Featured Research

from universities, journals, and other organizations

Real Connection Between Oral Health And Heart Disease

Date:
January 25, 1999
Source:
University Of Michigan
Summary:
Reports over the past five years have suggested a link between periodontal (gum) disease and cardiovascular disease. But so far, no clear cause-and-effect relationship has been found. In a presentation at the annual meeting of the American Association for the Advancement of Science, University of Michigan dentistry Prof. Walter Loesche suggested several possibilities.

ANAHEIM, Calif.---Reports over the past five years have suggested a link between periodontal (gum) disease and cardiovascular disease. But so far, no clear cause-and-effect relationship has been found. In a presentation at the annual meeting of the American Association for the Advancement of Science, University of Michigan dentistry Prof. Walter Loesche suggested several possibilities. Loesche spoke during a symposium titled "The Link Between Systemic Conditions and Diseases and Oral Health."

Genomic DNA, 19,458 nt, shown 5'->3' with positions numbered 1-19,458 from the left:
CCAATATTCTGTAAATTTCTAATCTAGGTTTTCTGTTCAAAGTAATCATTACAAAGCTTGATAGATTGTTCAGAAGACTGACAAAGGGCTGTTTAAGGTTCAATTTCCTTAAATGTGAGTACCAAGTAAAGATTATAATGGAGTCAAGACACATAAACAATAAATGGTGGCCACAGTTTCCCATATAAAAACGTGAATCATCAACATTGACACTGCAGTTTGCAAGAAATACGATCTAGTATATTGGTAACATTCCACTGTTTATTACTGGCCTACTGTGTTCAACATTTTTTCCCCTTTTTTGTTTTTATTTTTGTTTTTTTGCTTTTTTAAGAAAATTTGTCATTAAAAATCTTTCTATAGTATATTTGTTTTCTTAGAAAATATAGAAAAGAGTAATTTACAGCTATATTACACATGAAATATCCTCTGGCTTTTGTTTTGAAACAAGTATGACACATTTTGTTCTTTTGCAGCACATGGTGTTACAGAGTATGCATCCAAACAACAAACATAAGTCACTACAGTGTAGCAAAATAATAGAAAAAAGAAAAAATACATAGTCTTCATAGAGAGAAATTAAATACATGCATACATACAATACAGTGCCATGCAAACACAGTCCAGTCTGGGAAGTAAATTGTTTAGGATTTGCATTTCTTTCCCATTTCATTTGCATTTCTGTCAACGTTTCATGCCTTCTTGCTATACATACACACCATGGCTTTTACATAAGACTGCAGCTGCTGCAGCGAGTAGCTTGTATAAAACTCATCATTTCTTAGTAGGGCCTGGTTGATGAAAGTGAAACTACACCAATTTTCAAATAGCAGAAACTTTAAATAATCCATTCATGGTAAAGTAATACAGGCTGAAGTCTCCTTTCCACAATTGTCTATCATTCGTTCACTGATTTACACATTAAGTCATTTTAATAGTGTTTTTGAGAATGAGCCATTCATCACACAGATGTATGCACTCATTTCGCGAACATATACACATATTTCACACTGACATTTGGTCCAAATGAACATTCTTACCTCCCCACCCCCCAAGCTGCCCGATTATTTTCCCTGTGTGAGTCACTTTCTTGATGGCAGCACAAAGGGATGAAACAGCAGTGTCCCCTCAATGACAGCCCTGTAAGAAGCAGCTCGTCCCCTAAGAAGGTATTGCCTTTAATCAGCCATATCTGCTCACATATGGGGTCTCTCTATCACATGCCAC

Because evidence of the link has come to light only recently, few studies have looked directly at the mechanisms by which periodontal disease might contribute to cardiovascular disease. But by reviewing the literature on both types of disease, Loesche has found intriguing connections that suggest possible mechanisms: